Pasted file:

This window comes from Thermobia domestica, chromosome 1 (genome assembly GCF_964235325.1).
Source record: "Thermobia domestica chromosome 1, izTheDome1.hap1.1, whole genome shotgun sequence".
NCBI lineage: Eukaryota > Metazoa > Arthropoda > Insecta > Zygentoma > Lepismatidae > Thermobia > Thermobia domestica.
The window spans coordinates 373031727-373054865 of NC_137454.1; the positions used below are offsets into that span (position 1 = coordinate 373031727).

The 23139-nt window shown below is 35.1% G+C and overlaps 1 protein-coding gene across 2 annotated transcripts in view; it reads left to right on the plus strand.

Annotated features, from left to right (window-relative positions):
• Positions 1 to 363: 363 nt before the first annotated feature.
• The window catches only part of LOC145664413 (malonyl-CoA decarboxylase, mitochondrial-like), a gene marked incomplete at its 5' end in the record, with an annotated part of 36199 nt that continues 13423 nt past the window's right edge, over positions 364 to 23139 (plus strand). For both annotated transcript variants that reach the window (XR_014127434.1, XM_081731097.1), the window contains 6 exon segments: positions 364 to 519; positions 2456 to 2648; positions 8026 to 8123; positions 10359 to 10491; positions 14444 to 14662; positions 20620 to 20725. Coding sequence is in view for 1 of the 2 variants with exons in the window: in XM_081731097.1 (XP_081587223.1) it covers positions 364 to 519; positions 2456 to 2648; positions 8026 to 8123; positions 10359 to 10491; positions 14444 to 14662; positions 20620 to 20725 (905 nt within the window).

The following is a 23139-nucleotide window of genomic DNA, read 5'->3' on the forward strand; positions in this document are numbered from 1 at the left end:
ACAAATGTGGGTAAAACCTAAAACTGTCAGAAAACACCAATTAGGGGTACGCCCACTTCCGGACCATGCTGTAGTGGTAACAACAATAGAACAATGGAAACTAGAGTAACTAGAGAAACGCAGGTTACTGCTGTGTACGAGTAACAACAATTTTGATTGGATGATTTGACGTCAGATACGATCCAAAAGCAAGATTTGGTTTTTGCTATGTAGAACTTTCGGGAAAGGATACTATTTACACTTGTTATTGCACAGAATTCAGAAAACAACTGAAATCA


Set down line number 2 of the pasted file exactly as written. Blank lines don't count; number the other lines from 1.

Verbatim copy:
Source record: "Thermobia domestica chromosome 1, izTheDome1.hap1.1, whole genome shotgun sequence".